What Does Seakeeping Of Vessels Mean?

As they say, ‘A smooth sea never made a skilled sailor’! So, seldom are the conditions in sea placid.

Waves of various degrees, choppiness, currents, ripples, vortices, tidal variations, inclement climatic conditions, the oceanic surface are rife with disturbances in eclectic forms throughout.

So when it comes to ships, after foremost parameters like structural strength, propulsive efficiency, designing to attain maximum feasible adeptness in response to these seagoing conditions is a big challenge in the Design Spiral.

The term ‘Seakeeping’, evident from the nomenclature itself, alludes to the performance and response of the vessel in various ensuing seagoing conditions.

While Stability is a widely discussed facet of a given vessel’s response to loading and surrounding conditions, there is more to it.

The Seakeeping ability, also known as seaworthiness is thus a yardstick to estimate the vessel’s behavioural efficacy during sea conditions underway its voyage. When we talk of ‘efficacy’ it pinpoints specifically to the motions and dynamics of the vessel.

It does not take into account the structural considerations, resistance and propulsion conditions, statical stability, all of which are separate entities and comprise exclusive realms of study.

USS Warship
Figure 1: A USS Warship pitching rapidly in heavy seas (Image Courtesy: Wikipedia)

Visualization Of Vessel Motions

Rarely does a sea-going vessel remains perfectly upright and equanimous. Seakeeping essentially deals with motions encountered by the vessel in the vertical plane only (perpendicular to the sea surface).

The three feasible degrees of motion along this plane occurrent discretely or in interplay are:

(I) Roll (ii) Heave (iii) Pitch.

Recapitulating, Roll is the oscillatory motion of the vessel athwartships about the longitudinal axis (fore to aft) of the vessel. When the starboard side is down and the port side is up, i.e., the vessel is turning in a clockwise sense when viewed from in a longitudinal direction looking forward towards the bow from aft (+X direction), the roll angle is said to be positive.

Heave is pure up and down vertical motion of the vessel with respect to the sea surface. When the direction of this motion is downwards (+Z), i.e., in sinkage, the vessel has a positive heave.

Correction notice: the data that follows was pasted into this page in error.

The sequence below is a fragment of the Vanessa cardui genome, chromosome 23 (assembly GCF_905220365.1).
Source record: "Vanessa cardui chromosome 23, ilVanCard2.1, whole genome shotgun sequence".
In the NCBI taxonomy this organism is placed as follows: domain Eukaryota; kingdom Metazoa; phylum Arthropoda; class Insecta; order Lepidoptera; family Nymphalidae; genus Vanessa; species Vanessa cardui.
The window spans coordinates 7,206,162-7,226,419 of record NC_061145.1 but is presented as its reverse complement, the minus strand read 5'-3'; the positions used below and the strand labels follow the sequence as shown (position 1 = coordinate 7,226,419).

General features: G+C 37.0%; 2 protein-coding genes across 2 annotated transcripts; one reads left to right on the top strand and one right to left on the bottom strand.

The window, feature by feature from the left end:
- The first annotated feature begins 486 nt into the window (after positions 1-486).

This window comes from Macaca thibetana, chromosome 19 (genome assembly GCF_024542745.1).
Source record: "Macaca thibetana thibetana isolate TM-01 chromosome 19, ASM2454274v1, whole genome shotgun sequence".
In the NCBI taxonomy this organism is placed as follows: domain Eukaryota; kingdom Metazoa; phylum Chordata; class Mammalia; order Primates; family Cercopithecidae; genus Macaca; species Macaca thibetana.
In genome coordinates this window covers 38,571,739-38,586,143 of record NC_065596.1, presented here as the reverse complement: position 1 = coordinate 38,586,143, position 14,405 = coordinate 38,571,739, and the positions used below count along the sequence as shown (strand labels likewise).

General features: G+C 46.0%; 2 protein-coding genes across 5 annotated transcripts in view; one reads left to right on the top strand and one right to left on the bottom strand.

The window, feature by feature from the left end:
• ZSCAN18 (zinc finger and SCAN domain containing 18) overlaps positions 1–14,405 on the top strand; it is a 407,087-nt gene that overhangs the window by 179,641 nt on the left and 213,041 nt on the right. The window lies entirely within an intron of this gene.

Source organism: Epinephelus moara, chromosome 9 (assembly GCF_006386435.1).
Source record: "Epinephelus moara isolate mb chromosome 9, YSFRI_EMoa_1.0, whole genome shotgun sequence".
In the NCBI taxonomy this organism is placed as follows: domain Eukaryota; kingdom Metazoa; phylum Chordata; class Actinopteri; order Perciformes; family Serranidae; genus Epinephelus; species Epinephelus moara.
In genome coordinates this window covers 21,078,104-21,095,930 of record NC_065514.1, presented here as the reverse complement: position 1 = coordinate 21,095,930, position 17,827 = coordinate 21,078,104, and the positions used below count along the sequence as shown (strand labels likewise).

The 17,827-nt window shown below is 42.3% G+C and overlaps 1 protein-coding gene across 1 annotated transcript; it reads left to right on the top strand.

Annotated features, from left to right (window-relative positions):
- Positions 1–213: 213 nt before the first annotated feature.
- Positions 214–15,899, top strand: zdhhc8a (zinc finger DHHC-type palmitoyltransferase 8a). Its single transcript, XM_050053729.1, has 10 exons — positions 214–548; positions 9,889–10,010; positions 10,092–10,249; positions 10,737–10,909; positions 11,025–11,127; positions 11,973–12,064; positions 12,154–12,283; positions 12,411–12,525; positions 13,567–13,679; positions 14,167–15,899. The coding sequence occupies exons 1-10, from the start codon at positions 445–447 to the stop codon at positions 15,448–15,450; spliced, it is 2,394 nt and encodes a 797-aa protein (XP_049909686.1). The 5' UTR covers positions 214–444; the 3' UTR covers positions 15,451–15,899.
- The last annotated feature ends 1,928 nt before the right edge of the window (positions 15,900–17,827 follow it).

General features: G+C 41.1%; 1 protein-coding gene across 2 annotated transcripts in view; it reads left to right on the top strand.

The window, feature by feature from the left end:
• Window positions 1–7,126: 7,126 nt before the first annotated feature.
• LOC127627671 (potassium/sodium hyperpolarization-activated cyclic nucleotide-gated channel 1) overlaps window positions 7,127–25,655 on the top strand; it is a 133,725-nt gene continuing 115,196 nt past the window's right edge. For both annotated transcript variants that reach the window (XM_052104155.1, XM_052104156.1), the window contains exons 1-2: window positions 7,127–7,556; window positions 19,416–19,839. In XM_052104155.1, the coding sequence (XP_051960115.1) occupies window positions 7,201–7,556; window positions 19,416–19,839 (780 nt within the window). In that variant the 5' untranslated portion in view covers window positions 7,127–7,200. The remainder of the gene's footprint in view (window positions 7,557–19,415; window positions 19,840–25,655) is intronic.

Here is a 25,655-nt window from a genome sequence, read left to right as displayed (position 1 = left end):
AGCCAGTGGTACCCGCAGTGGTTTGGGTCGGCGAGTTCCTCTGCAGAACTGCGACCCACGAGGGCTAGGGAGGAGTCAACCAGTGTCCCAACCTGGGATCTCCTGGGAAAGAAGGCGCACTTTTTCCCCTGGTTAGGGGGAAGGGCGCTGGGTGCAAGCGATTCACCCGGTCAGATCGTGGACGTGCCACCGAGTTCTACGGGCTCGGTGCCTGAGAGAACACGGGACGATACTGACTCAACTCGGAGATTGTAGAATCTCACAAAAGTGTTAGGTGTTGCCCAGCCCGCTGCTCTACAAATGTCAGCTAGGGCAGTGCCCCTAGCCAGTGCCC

Pitch is the longitudinal oscillatory motion of the vessel about the transverse axis of the vessel. Here the bow and stern move up and down in opposite directions (bow moving up, stern moving down and vice-versa).

When the bow moves up, i.e., upwards with respect to the sea level or in the -Z direction (and consequently the stern moves down), the pitch is said to be positive as per convention. The following figure gives the proper explanation as described.

Figure 2

The motions under consideration with respect to the concurrent Horizontal plane (parallel to the sea surface) are under the purview of another domain of study, namely Manoeuvring, which is of equal importance as seakeeping.

The three principal motions in this regard are (i) Surge (ii) Sway and (iii) Yaw. Surge deals with the to and fro (forward and backward motions) of the vessel, i.e., along the X-axis of reference, the positive surge being the direction towards the bow.

Sway alludes to the sideways motion of the vessel (along the Y-axis), the directions in way of starboard taken positively as per convention.

Yaw is the rotational motion of the vessel about the vertical axis of rotation (preferably passing through the longitudinal centroid of floatation and perpendicular to the longitudinal plane).

The bow moving towards the starboard direction of the ship, i.e., the vessel turning in a clockwise sense in the +Y direction, the yaw is considered positive and vice versa. All of these are explained in the figure below.

Figure 3

When we talk of describing Seakeeping and Manoeuvring, collectively the motions and dynamics of the vessel at sea, it is also necessary to understand the frame of visualization.

When we talk of seakeeping motions specifically, the best frame of reference for analysing the dynamics in the vertical plan (roll, pitch and heave) is the ship-fixed-earth-relative frame or the seakeeping frame.

The best analogy can be a person or point moving alongside the vessel in a hypothetically undisturbed (no values of motion in Y or Z co-ordinates whatsoever) platform which is traversing in the same heading as the vessel, with the same forward speed and without any deviation, i.e., the observer is in a relative linearly fixed condition with respect to the traversing vessel.

So, this frame of reference is said to have the seakeeping perspective in the most accurate sense as shown.

Figure 4

Perception Of Seakeeping

 

The assessment for seakeeping and design considerations in achieving the same is centred around three main objectives or cornerstones for design:

(i) Habitability

(ii) Operability

(iii) Survivability.

Habitability involves the human factor and sustenance of cargo. It involves the degree of human comfort and health for passengers and crew. Erratic and irregular motions of the vessel can have serious repercussions on passengers and crew in terms of seasickness and other health problems.